This real-world crisis temporarily distracted the nation from the final days of one of the nastiest and most expensive presidential elections in history. With many communities in the northeast still without power or much of a functioning local government, November 6th -- Election Day -- came and over 120 million of us went out and made our voices heard at the ballot box. That night, we tuned in for election results of a campaign that took much of our attention and energy for 18 months, and the tension was palpable as we waited to find out who our next president would be. The turnout in New York was big, as stressed New Yorkers wanted to do their civic duty despite the circumstances. Long lines were not unusual, but New Yorkers would cast their votes no matter what.

What came out of the election was nothing short of astonishing. With mountains of dirty money from the 1 percent and their shady special interest groups stacked against him, coupled with disenfranchisement attempts in some of the battleground states, President Obama won four more years in the White House. The Obama campaign was brilliant in putting "boots on the ground" at the grassroots level while deftly working the internet to reach its millions of supporters. Their organization was vastly superior to anything the Romney campaign -- or Karl Rove and his shamelessly self-serving billionaire backers -- could muster.

It also helped that Romney was not the best challenger and that the country has had quite enough of private equity banksters ripping off hard-working Americans. His holding back tax returns and callous comments about the poor and the hard-working "47 percent" showed he was not to be trusted with the presidency. His attacks on "Obamacare" also backfired, rallying many Americans to support the president's healthcare program. He also failed to distance himself from the idiots and nutjobs in his party who kept attacking women with their ignorant and delusional claims about rape and pregnancy. Happily, Romney was joined in defeat by GOP Senate candidates Richard Mourdock and Todd Aiken, as well as Joe Walsh, Allen West and Frank Guinta in the House, among others. Additional great news to come out of this election is that for the first time we will have the most inclusive Congress in history representing the increasingly multicultural fabric of modern America. There will be 61 women, 43 African Americans, 10 Asian Americans and six LGBT members welcomed into the 113th Congress in January. Significantly, two women were added to the Senate, bringing their numbers up to 20 and increasing the Democratic majority to 55.

If anything was proven in this election, it was that the GOP is a dying party and its relevancy on the American political stage is becoming more and more in doubt. It can no longer continue to represent mainly older white males. The Obama campaign understood that and focused its appeal on younger voters, Latinos, African Americans, Asians and women. There is little doubt the women's and Latino votes were significant, and that the Latino vote has grown considerably in just eight years. The demographics of this nation have clearly changed, but candidate Romney seemed to notice none of this and was unable to bring in any of these important constituencies to support his campaign. Instead, it looked more like he was trying to drag America back to some time before the civil rights era. Romney HQ in Boston on election night offered a vivid look at who his supporters were -- old, white, wealthy, and all in shock that their candidate was not elected. Romney himself had only prepared a victory speech. In the end he remained clueless.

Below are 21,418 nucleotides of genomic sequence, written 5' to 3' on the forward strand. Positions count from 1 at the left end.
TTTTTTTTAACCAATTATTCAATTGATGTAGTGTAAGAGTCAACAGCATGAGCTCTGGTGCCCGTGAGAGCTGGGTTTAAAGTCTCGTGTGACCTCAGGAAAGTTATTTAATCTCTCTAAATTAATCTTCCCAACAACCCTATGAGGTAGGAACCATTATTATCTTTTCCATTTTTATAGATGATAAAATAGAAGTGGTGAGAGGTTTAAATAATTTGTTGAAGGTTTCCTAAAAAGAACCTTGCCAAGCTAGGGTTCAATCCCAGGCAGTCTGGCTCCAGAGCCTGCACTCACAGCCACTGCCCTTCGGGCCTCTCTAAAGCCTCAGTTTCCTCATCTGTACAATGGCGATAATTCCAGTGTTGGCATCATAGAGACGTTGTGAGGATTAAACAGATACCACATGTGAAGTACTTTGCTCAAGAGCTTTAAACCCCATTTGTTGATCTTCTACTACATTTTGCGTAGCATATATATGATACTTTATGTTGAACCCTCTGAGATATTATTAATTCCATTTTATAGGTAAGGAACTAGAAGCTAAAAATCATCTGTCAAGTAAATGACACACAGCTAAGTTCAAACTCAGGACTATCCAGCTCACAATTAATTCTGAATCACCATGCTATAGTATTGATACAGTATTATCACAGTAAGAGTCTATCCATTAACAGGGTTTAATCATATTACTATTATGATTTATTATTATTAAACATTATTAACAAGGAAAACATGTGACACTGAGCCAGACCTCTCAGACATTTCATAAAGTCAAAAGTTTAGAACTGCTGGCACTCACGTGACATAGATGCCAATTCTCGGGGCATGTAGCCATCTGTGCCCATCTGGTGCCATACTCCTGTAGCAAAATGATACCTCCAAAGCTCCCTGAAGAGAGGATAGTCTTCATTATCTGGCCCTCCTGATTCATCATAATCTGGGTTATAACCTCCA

Now is the time for the president and progressives to build on the victories of November 6th. First and foremost, Mr. President, is that the so-called "fiscal cliff" debate should not include Social Security, as it does not contribute to the deficit -- being paid for by payroll taxes -- and currently has a surplus of $2.7 trillion, which will allow it to deliver 100 percent of benefits for the next 21 years, according to the Social Security Administration and a recent article by Senator Bernie Sanders. Jobs, securing our safety nets, immigration, tax reform, climate change and rising income inequality -- these are our pressing imperatives. Some bigger goals that can be moved on now would be removing the foul money from our politics by passing an amendment to overturn the Citizens United decision and going to public funding of campaigns.

The president has a plateful heading into 2013, and he will need to use every trick in the book to take on and overcome a quickly re-entrenching Boehner and his House Republicans. If Mr. Obama really wants to have a successful second term, he should get his brilliant campaign team to focus all of their efforts on "cleaning House" of obstructionist Republicans in 2014. It's likely that is the only way anything will ever get done in the next four years.

How the president addresses the "fiscal cliff" with the Republicans will be very telling about how he will govern in the next four years. No caves Mr. President. The people are watching.

-- with Jonathan Stone